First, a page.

We will automatically hollow larger parts before printing when above 15-20 mm on a case-by-case basis, so there is no need to do this yourself if you don’t want to. If you do want us to print it solid then please let us know and we can advise accordingly.

Interlocking / Mechanical Parts

When designing interlocking or mechanical parts, including a clearance between parts is essential. This is because a gap between the sintered surfaces prevents them from fusing together and becoming a merged part. The tighter the tolerance, the more likely it is to fuse together. Some general design rules for this are:

  • In nearly all cases, clearance between moving parts must be at least 0.5 mm for us to guarantee a result.
  • Contacting surfaces must be kept to 5 mm or below to guarantee they don’t fuse – longer shafts are likely to be too difficult or impossible to free up.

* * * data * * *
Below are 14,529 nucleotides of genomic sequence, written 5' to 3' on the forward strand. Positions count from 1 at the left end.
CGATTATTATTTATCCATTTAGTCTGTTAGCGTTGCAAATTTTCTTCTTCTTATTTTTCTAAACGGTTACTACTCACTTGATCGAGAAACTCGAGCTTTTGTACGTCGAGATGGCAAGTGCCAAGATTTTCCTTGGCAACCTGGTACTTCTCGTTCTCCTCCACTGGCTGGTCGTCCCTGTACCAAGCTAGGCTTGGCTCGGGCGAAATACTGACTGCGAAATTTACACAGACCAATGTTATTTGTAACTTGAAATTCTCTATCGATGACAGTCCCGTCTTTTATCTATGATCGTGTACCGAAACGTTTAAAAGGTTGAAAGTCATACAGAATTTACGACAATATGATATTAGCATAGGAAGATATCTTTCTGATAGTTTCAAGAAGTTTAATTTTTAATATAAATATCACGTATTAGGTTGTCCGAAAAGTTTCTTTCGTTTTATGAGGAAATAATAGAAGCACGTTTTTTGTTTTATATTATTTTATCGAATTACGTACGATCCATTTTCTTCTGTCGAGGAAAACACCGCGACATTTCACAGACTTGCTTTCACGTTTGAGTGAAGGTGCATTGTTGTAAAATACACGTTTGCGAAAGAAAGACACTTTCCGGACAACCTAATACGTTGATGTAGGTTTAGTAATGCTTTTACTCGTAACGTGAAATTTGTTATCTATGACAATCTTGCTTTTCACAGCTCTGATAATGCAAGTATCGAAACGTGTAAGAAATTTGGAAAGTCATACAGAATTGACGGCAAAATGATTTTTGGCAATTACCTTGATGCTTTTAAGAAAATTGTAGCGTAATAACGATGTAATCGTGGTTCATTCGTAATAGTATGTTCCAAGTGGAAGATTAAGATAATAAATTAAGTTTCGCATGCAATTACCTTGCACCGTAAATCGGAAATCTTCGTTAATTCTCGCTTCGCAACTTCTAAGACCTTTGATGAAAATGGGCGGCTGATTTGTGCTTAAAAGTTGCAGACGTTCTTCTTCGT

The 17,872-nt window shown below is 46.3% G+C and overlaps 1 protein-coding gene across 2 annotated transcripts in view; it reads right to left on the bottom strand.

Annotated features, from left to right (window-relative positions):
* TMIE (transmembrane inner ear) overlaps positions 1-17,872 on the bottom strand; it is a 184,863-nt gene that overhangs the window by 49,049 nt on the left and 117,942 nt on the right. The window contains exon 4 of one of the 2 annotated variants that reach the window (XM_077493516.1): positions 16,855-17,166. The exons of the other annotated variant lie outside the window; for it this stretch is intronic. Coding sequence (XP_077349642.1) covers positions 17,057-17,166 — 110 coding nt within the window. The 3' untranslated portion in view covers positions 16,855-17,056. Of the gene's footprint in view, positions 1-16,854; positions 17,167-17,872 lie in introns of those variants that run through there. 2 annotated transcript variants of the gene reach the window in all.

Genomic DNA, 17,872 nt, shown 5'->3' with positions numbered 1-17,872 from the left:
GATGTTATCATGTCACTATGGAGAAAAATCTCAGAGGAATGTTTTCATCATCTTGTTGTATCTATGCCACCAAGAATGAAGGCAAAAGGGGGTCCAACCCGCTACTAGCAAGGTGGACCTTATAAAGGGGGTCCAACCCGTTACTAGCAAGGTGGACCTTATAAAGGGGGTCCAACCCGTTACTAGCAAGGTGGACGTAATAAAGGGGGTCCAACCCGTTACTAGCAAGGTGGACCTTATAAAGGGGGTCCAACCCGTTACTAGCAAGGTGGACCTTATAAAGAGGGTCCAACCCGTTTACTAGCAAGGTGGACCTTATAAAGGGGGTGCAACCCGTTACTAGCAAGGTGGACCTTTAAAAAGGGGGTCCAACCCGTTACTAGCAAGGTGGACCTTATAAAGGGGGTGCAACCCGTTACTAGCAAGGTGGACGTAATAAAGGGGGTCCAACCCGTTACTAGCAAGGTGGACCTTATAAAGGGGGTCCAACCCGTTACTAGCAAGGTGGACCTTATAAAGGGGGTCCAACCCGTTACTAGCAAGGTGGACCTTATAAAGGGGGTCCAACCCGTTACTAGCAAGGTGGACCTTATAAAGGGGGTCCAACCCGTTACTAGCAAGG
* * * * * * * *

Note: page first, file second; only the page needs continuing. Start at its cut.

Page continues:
• Think about how the trapped powder between the surfaces can be removed. Sometimes a little force is enough to remove the powder, but designing powder removal holes may also be needed.
  • Dense volumes can refract more heat, and harden the powder between the surfaces. This means that the clearance may have to be increased if this is flagged as a concern or if the part does not function as intended.

Holes and Channels

Diagram of 3d printed holes and channels